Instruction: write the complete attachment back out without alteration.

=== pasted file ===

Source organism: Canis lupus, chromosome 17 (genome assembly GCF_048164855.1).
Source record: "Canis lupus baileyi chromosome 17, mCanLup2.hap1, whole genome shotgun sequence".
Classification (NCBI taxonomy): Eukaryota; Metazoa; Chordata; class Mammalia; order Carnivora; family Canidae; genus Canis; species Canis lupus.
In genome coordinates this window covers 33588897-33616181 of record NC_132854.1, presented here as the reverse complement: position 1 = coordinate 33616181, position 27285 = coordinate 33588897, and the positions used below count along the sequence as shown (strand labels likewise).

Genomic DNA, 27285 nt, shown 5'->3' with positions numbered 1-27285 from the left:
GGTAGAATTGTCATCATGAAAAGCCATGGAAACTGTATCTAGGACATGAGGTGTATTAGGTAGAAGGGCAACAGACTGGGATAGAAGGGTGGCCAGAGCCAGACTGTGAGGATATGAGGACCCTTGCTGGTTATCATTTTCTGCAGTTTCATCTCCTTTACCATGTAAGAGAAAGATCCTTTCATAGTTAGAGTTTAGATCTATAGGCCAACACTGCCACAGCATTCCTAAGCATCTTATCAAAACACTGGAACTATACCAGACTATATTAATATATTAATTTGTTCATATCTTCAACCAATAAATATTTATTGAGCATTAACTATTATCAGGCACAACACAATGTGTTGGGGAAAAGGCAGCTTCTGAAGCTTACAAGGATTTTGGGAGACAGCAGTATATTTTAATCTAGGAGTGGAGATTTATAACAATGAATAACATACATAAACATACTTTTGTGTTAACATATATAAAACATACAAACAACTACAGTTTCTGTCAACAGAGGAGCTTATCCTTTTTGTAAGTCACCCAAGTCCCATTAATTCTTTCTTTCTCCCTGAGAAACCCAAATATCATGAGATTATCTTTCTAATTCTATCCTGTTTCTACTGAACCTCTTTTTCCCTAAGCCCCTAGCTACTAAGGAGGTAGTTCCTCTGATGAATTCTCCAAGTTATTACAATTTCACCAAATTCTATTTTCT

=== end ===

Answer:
Source organism: Canis lupus, chromosome 17 (genome assembly GCF_048164855.1).
Source record: "Canis lupus baileyi chromosome 17, mCanLup2.hap1, whole genome shotgun sequence".
Classification (NCBI taxonomy): Eukaryota; Metazoa; Chordata; class Mammalia; order Carnivora; family Canidae; genus Canis; species Canis lupus.
In genome coordinates this window covers 33588897-33616181 of record NC_132854.1, presented here as the reverse complement: position 1 = coordinate 33616181, position 27285 = coordinate 33588897, and the positions used below count along the sequence as shown (strand labels likewise).

Genomic DNA, 27285 nt, shown 5'->3' with positions numbered 1-27285 from the left:
GGTAGAATTGTCATCATGAAAAGCCATGGAAACTGTATCTAGGACATGAGGTGTATTAGGTAGAAGGGCAACAGACTGGGATAGAAGGGTGGCCAGAGCCAGACTGTGAGGATATGAGGACCCTTGCTGGTTATCATTTTCTGCAGTTTCATCTCCTTTACCATGTAAGAGAAAGATCCTTTCATAGTTAGAGTTTAGATCTATAGGCCAACACTGCCACAGCATTCCTAAGCATCTTATCAAAACACTGGAACTATACCAGACTATATTAATATATTAATTTGTTCATATCTTCAACCAATAAATATTTATTGAGCATTAACTATTATCAGGCACAACACAATGTGTTGGGGAAAAGGCAGCTTCTGAAGCTTACAAGGATTTTGGGAGACAGCAGTATATTTTAATCTAGGAGTGGAGATTTATAACAATGAATAACATACATAAACATACTTTTGTGTTAACATATATAAAACATACAAACAACTACAGTTTCTGTCAACAGAGGAGCTTATCCTTTTTGTAAGTCACCCAAGTCCCATTAATTCTTTCTTTCTCCCTGAGAAACCCAAATATCATGAGATTATCTTTCTAATTCTATCCTGTTTCTACTGAACCTCTTTTTCCCTAAGCCCCTAGCTACTAAGGAGGTAGTTCCTCTGATGAATTCTCCAAGTTATTACAATTTCACCAAATTCTATTTTCT